Edition 64 – 3 Study Skills Development Sites

study skills development
Study skills development for middle and high school
Greetings! Here are a few recent additions to my Edtech Archive, a collection of over 8000 free, online educational resources. This edition focuses exclusively on sites designed to promote and develop study skills.
  • studying, study skills, how to: How To Study –  created by Charles Mangrum and Stephen
    study skills development
    Study skills development for the younger grades

    Strichart, this site provides a comprehensive repository of resources on study skills. Starting with their study skills assessment, this site contains useful information for students, parents, and teachers – articles, study tips, teaching tips, a variety of assessment tools (I really like the Procastination assessment), and inevitably the fee based class packages (which are by no means cheap). The thing to remember is that there are a lot of useful free resources here, and perhaps you can hit your Principal up for the one’s you’d like to purchase.

  • studying, study guides, strategies, study skills: Study Guides and Strategies – the site features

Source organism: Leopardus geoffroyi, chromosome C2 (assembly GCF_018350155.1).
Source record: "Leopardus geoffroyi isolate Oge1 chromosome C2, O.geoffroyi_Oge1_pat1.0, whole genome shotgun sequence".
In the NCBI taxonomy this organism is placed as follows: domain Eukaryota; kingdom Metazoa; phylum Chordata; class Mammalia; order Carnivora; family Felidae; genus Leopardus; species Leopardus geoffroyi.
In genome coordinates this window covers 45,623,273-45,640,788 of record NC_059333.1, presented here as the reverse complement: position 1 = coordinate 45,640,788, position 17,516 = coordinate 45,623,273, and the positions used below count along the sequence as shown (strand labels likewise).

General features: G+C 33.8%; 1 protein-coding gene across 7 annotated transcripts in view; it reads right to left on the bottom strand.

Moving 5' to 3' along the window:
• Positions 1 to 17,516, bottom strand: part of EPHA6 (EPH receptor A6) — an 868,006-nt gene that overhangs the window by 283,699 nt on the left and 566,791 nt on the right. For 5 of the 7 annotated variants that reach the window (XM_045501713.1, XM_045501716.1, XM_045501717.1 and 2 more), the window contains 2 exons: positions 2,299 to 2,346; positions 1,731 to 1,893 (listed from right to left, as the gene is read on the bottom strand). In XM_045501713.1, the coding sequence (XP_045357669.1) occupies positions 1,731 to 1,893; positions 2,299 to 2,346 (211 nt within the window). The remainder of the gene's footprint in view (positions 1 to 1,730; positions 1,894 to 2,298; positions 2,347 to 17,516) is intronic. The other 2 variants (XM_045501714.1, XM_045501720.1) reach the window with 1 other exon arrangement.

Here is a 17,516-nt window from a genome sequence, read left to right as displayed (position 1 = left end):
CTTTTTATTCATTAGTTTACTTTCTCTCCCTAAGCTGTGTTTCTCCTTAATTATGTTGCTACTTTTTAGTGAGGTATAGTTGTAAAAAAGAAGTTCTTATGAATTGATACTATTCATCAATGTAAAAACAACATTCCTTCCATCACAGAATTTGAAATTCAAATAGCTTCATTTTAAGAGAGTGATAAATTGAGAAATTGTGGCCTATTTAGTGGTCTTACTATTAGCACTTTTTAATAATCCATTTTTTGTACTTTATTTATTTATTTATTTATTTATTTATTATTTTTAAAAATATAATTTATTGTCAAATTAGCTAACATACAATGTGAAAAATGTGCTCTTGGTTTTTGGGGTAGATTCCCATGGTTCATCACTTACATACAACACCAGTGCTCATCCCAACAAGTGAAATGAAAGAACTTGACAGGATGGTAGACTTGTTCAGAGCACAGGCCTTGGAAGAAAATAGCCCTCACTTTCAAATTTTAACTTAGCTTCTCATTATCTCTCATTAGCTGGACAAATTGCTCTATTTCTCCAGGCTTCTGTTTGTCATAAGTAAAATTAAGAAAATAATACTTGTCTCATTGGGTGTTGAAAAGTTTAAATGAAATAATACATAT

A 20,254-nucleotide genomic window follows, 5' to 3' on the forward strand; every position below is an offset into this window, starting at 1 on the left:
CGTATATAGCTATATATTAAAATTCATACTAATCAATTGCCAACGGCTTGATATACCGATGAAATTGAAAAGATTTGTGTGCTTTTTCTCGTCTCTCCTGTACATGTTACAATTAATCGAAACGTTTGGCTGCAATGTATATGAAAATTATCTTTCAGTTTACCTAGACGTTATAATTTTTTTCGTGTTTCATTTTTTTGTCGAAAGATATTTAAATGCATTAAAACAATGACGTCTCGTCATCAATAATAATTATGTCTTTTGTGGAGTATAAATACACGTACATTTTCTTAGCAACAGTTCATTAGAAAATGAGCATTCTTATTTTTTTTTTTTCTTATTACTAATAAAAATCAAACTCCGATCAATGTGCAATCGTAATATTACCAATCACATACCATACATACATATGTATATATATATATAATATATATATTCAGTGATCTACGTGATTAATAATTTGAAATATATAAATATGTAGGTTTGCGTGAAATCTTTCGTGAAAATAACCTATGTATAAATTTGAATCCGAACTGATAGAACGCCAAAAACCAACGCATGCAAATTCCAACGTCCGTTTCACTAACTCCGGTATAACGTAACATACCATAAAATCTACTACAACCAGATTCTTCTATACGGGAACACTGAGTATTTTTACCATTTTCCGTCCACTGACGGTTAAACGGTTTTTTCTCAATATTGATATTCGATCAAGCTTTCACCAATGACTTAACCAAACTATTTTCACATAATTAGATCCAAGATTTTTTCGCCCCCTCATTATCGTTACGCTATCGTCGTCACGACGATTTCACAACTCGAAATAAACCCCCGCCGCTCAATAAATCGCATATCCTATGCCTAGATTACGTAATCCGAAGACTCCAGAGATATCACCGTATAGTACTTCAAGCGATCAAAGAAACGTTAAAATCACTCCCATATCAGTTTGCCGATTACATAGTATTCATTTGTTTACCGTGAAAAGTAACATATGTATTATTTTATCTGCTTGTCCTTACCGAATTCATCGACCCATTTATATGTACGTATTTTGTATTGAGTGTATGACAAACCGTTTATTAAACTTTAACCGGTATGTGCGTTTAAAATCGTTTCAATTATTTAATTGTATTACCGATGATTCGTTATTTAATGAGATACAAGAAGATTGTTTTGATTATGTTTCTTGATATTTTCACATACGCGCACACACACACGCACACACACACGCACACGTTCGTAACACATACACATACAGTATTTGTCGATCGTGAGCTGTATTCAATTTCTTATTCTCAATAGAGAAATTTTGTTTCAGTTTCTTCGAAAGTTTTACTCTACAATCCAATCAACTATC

study skills development
    Study skills development for middle and high school

    255 study guides on a very wide range of topics (many of which are translated into over 35 different languages) such as memorization, word problems, studying techniques, etc. The guides are geared to middle school and high school. Each guide is succinct and to the point with specific action steps for the user. Nicely done.

  • studying, study skills, how to: Study Skills | Howtostudy.org  – directed toward college and
    study skills development
    Study skills development for College and University students

    university students, this site is loaded with useful information on both general and specific skills. General topics include using graphic organizers, and memory improvement. By specific I mean skills which are subject specific such as a lab report in chemistry, or the “most right” multiple choice questions you would find on a psychology final exam.

til next time… peace and love

Paul

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